On a policy level, the vacuum in walking and biking leadership is even more alarming. Even the most common-sense laws have struggled to gain traction without a dedicated champion fighting for them — like ending the loophole that allows states to still collect federal funding even when they set safety “targets” that would allow more people to die on their roadways than in years prior (essentially removing all incentives to to curb pedestrian and cyclists deaths). Even the Department’s dedicated roadway safety agency, the National Highway Traffic Safety Administration, has historically focused on reducing road user death toll through a troubling narrow mission shaped around “education, research, safety standards, and enforcement” alone — a scope that doesn’t even include the infrastructure-based safety solutions that most experts agree are the key to saving lives.
“NHTSA’s main wheelhouse is improving car technology — particularly for vehicle inhabitants,” said Mills, citing the agency’s glaring omission of pedestrian crash standards from its New Car Assessment Program. “What we want is for people not to get hit by cars in the first place. [On infrastructure], there are people in the Transportation Alternatives program who are doing good work, but there are too few of them, they’re buried too far down in the hierarchy, and they’re not empowered to bring a whole-agency focus to big problems — like ending the traffic violence epidemic.”
What an active transportation administration could do
If active transportation were given a real voice at the DOT, Mills is optimistic that those massive blind spots could shrink — and with time, make the needs of non-drivers a funding and policy focus, rather than an afterthought.
“If you think about it, the Secretary has a bit of a cabinet, just like the President does,” said Mills. “Active transportation should have a seat at that table, just like transit and highways do. Sidewalks and bikeways aren’t just an offshoot of a road agenda; promoting active transportation is agenda in its own right.”
In its most robust form, an active transportation administration could, theoretically, fight for a much bigger slice of the DOT pie than the crumbs currently thrown to “alternative” modes — and potentially invest it in the kind of walking- and biking-focused programs that fall outside the traditional purview of agencies that focus on the needs of drivers first. (Think a dedicated program to improve wheelchair accessibility on all US streets, or a sweeping federal greenways act — both of which hang long been on advocates’ wishlists.)
Setting up a new office alongside big-money agencies like the Federal Highway Administration, the Federal Transit Administration — and, uh, whatever the Saint Lawrence Seaway Development Corporation is – would require the cooperation of Congress, but Buttigieg and Biden could get to work on day one to push for their colleagues to fund the office as part of the new infrastructure package that Biden has promised to introduce in his first 100 days in office.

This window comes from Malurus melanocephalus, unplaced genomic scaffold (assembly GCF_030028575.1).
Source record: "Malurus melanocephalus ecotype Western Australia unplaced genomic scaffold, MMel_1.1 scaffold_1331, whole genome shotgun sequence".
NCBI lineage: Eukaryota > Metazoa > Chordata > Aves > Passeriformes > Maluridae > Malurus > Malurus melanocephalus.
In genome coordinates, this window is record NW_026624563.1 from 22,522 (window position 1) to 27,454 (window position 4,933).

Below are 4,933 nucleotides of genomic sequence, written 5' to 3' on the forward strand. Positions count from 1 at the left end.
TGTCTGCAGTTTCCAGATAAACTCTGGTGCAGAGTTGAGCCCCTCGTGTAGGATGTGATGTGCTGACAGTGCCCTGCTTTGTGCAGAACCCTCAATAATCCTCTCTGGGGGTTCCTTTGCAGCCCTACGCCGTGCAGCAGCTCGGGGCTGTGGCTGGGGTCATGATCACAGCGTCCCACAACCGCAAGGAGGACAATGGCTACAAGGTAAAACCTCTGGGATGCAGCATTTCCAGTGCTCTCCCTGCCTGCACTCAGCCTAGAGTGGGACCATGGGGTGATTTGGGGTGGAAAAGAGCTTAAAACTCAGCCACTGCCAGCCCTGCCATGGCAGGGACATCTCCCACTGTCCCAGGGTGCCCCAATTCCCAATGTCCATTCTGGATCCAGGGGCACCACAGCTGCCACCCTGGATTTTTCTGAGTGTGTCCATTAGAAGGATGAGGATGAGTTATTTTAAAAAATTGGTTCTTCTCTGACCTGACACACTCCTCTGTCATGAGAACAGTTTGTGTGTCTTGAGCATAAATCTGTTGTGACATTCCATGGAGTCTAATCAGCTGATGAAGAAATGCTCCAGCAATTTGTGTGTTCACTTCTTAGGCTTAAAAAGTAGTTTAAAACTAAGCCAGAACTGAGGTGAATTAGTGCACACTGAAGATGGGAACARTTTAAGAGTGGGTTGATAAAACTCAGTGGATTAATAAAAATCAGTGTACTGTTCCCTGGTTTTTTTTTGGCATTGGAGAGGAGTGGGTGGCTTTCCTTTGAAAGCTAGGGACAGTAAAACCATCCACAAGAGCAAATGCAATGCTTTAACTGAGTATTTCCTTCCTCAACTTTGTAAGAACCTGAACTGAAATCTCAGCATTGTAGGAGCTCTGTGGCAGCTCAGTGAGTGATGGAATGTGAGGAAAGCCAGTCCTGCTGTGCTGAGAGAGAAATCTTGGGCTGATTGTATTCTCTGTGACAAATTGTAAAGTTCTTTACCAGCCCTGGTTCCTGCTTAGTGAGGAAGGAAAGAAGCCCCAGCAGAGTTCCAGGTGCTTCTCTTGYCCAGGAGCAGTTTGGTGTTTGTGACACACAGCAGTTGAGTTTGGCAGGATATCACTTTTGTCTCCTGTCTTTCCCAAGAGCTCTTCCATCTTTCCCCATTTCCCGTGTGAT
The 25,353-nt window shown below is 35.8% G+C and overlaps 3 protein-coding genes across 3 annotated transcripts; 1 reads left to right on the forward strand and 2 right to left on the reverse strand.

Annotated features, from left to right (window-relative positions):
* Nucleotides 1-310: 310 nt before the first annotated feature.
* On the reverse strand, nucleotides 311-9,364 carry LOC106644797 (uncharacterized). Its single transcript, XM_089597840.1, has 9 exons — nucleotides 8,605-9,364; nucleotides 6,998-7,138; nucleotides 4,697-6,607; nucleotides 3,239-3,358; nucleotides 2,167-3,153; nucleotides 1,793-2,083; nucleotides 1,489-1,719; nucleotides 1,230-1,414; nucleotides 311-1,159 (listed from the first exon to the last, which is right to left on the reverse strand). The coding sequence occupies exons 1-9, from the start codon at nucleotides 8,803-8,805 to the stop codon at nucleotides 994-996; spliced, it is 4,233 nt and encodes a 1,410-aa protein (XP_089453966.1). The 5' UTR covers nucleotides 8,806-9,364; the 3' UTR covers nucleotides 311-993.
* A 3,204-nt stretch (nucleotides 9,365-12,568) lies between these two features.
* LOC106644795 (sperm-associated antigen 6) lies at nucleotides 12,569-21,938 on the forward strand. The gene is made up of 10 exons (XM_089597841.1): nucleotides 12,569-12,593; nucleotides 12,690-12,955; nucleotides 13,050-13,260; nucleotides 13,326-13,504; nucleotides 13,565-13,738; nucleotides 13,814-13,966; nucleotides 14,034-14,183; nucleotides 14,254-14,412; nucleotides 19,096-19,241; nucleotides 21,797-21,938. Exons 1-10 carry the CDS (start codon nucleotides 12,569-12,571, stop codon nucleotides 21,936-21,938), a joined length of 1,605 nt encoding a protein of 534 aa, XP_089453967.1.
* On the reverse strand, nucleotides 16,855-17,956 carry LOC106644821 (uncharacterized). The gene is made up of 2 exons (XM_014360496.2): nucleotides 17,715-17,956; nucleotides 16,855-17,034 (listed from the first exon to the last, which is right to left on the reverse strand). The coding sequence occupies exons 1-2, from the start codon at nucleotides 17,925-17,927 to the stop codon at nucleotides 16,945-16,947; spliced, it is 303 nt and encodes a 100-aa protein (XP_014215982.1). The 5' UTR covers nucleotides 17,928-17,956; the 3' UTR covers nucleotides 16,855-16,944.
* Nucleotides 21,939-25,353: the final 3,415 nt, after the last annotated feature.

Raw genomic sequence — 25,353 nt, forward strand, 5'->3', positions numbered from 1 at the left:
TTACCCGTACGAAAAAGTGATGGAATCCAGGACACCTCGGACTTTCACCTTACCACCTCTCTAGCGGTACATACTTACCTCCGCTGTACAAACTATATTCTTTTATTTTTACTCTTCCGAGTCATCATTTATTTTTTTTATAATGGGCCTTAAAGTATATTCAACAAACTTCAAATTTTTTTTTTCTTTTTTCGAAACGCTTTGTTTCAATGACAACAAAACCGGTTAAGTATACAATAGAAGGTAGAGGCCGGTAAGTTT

But even without a whole new agency, Buttigieg could still do a lot to elevate the status of active transportation in the DOT. Mills says the Secretary doesn’t need the authorization of Congress to appoint a biking and walking czar — and by simply empowering one person to fight for the interests of vulnerable road users across all existing agencies, he could help solve the multi-pronged problem of ending car dependency in America.
“The real question we really need to ask is, ‘How can we make transit, walking and biking work together to collectively provide a viable alternative to driving?'” Mills said. “Not just, ‘Is there a recreational trail nearby,’ but ‘Can you safely and comfortably get to the closest rail station without a car?’ We think that holistic community design is an under-appreciated strategy to improve street safety, but the DOT isn’t set up to address that.”
A third way, Mills said, would be to simply up the funding for “alternative” modes in the discretionary grants the department will oversee — grants that Deputy Secretary-nominee Polly Trottenberg, who has more than a little experience implementing Vision Zero policies, will be most directly charged with administering — and give the person in charge of administering the set-aside more power to communicate across the agencies.
But whichever route we take to build power, there may be no better time to install a dedicated active transportation champion in the DOT — especially as states scramble to keep their residents moving despite COVID-ravaged transportation revenues.
“What I’m hearing from so many communities right now is that they’re struggling to ensure that they’ll have the money they need,” said Hecox. “And I’m confident that there are similar challenges being faced by communities of every size nationwide as they wrestle with how to find the money to build things like new sidewalks and bikeways. They’re all looking to the federal government because the state resources have, essentially vanished.”
Whether active transportation will get the resources it needs, ultimately, is a question for Congress as it contemplates the next infrastructure bill. But giving people who walk and roll one cohesive voice in Washington could be a good start — and an essential tool in the fight to change the federal structures that underlie our broken transportation landscape.